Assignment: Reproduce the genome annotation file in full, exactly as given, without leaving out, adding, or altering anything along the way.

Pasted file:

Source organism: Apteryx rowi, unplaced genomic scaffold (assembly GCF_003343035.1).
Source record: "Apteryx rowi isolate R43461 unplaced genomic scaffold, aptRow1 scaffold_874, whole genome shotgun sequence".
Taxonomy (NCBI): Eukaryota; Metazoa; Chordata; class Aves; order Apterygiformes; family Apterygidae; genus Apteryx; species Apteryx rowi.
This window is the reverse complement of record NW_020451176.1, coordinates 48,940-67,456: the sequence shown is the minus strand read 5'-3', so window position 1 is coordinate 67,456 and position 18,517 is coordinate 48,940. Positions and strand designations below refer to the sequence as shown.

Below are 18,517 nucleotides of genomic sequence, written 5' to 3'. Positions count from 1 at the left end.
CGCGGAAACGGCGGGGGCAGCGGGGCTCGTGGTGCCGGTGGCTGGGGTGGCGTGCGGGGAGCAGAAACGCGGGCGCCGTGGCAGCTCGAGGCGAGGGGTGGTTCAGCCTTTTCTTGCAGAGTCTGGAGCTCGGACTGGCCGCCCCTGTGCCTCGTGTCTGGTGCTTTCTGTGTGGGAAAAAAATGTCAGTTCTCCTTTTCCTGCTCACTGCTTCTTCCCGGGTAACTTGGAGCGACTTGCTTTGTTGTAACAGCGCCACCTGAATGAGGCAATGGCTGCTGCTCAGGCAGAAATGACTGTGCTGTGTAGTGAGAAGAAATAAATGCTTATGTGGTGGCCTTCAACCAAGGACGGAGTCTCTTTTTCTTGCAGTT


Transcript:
Source organism: Apteryx rowi, unplaced genomic scaffold (assembly GCF_003343035.1).
Source record: "Apteryx rowi isolate R43461 unplaced genomic scaffold, aptRow1 scaffold_874, whole genome shotgun sequence".
Taxonomy (NCBI): Eukaryota; Metazoa; Chordata; class Aves; order Apterygiformes; family Apterygidae; genus Apteryx; species Apteryx rowi.
This window is the reverse complement of record NW_020451176.1, coordinates 48,940-67,456: the sequence shown is the minus strand read 5'-3', so window position 1 is coordinate 67,456 and position 18,517 is coordinate 48,940. Positions and strand designations below refer to the sequence as shown.

Below are 18,517 nucleotides of genomic sequence, written 5' to 3'. Positions count from 1 at the left end.
CGCGGAAACGGCGGGGGCAGCGGGGCTCGTGGTGCCGGTGGCTGGGGTGGCGTGCGGGGAGCAGAAACGCGGGCGCCGTGGCAGCTCGAGGCGAGGGGTGGTTCAGCCTTTTCTTGCAGAGTCTGGAGCTCGGACTGGCCGCCCCTGTGCCTCGTGTCTGGTGCTTTCTGTGTGGGAAAAAAATGTCAGTTCTCCTTTTCCTGCTCACTGCTTCTTCCCGGGTAACTTGGAGCGACTTGCTTTGTTGTAACAGCGCCACCTGAATGAGGCAATGGCTGCTGCTCAGGCAGAAATGACTGTGCTGTGTAGTGAGAAGAAATAAATGCTTATGTGGTGGCCTTCAACCAAGGACGGAGTCTCTTTTTCTTGCAGTT